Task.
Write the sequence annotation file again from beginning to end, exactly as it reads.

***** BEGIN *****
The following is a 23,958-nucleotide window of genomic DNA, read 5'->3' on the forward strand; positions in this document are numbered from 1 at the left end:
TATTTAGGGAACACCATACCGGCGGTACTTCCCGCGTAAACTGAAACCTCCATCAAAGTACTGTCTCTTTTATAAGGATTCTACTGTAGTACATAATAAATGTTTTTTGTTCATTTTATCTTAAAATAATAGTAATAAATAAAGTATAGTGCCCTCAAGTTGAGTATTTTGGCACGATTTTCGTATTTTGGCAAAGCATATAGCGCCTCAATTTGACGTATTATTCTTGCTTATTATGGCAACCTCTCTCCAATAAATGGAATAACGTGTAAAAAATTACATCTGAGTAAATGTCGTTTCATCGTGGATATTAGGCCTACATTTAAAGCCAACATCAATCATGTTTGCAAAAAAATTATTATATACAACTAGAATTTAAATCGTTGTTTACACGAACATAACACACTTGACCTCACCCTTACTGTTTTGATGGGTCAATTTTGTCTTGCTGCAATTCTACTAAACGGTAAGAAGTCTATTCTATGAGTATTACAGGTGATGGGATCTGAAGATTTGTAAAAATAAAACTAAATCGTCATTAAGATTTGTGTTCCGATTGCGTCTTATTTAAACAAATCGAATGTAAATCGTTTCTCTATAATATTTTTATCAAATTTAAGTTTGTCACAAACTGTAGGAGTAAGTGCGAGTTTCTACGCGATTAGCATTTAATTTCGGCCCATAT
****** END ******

The following is a 23,958-nucleotide window of genomic DNA, read 5'->3' on the forward strand; positions in this document are numbered from 1 at the left end:
TATTTAGGGAACACCATACCGGCGGTACTTCCCGCGTAAACTGAAACCTCCATCAAAGTACTGTCTCTTTTATAAGGATTCTACTGTAGTACATAATAAATGTTTTTTGTTCATTTTATCTTAAAATAATAGTAATAAATAAAGTATAGTGCCCTCAAGTTGAGTATTTTGGCACGATTTTCGTATTTTGGCAAAGCATATAGCGCCTCAATTTGACGTATTATTCTTGCTTATTATGGCAACCTCTCTCCAATAAATGGAATAACGTGTAAAAAATTACATCTGAGTAAATGTCGTTTCATCGTGGATATTAGGCCTACATTTAAAGCCAACATCAATCATGTTTGCAAAAAAATTATTATATACAACTAGAATTTAAATCGTTGTTTACACGAACATAACACACTTGACCTCACCCTTACTGTTTTGATGGGTCAATTTTGTCTTGCTGCAATTCTACTAAACGGTAAGAAGTCTATTCTATGAGTATTACAGGTGATGGGATCTGAAGATTTGTAAAAATAAAACTAAATCGTCATTAAGATTTGTGTTCCGATTGCGTCTTATTTAAACAAATCGAATGTAAATCGTTTCTCTATAATATTTTTATCAAATTTAAGTTTGTCACAAACTGTAGGAGTAAGTGCGAGTTTCTACGCGATTAGCATTTAATTTCGGCCCATAT